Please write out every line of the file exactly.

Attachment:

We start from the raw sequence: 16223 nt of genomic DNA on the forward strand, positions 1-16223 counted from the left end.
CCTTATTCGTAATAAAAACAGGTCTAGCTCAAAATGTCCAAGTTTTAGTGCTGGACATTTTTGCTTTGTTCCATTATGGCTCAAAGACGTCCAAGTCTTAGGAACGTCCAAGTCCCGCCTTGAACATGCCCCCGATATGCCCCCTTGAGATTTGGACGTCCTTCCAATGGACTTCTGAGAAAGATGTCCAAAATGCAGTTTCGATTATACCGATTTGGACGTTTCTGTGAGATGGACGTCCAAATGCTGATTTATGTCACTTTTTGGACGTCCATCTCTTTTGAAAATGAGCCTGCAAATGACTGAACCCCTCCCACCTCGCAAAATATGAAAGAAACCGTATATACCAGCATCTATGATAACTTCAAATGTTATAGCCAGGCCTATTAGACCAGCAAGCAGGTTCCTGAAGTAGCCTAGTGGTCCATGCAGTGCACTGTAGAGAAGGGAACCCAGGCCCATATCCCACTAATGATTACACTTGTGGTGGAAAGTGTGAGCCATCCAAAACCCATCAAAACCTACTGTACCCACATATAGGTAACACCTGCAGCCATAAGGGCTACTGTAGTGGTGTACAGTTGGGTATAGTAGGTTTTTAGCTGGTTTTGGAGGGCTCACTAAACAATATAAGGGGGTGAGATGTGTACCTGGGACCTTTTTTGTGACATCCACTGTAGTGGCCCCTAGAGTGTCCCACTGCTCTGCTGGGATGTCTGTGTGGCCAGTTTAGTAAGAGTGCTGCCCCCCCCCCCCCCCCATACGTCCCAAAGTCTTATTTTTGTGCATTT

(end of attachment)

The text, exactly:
We start from the raw sequence: 16223 nt of genomic DNA on the forward strand, positions 1-16223 counted from the left end.
CCTTATTCGTAATAAAAACAGGTCTAGCTCAAAATGTCCAAGTTTTAGTGCTGGACATTTTTGCTTTGTTCCATTATGGCTCAAAGACGTCCAAGTCTTAGGAACGTCCAAGTCCCGCCTTGAACATGCCCCCGATATGCCCCCTTGAGATTTGGACGTCCTTCCAATGGACTTCTGAGAAAGATGTCCAAAATGCAGTTTCGATTATACCGATTTGGACGTTTCTGTGAGATGGACGTCCAAATGCTGATTTATGTCACTTTTTGGACGTCCATCTCTTTTGAAAATGAGCCTGCAAATGACTGAACCCCTCCCACCTCGCAAAATATGAAAGAAACCGTATATACCAGCATCTATGATAACTTCAAATGTTATAGCCAGGCCTATTAGACCAGCAAGCAGGTTCCTGAAGTAGCCTAGTGGTCCATGCAGTGCACTGTAGAGAAGGGAACCCAGGCCCATATCCCACTAATGATTACACTTGTGGTGGAAAGTGTGAGCCATCCAAAACCCATCAAAACCTACTGTACCCACATATAGGTAACACCTGCAGCCATAAGGGCTACTGTAGTGGTGTACAGTTGGGTATAGTAGGTTTTTAGCTGGTTTTGGAGGGCTCACTAAACAATATAAGGGGGTGAGATGTGTACCTGGGACCTTTTTTGTGACATCCACTGTAGTGGCCCCTAGAGTGTCCCACTGCTCTGCTGGGATGTCTGTGTGGCCAGTTTAGTAAGAGTGCTGCCCCCCCCCCCCCCCCATACGTCCCAAAGTCTTATTTTTGTGCATTT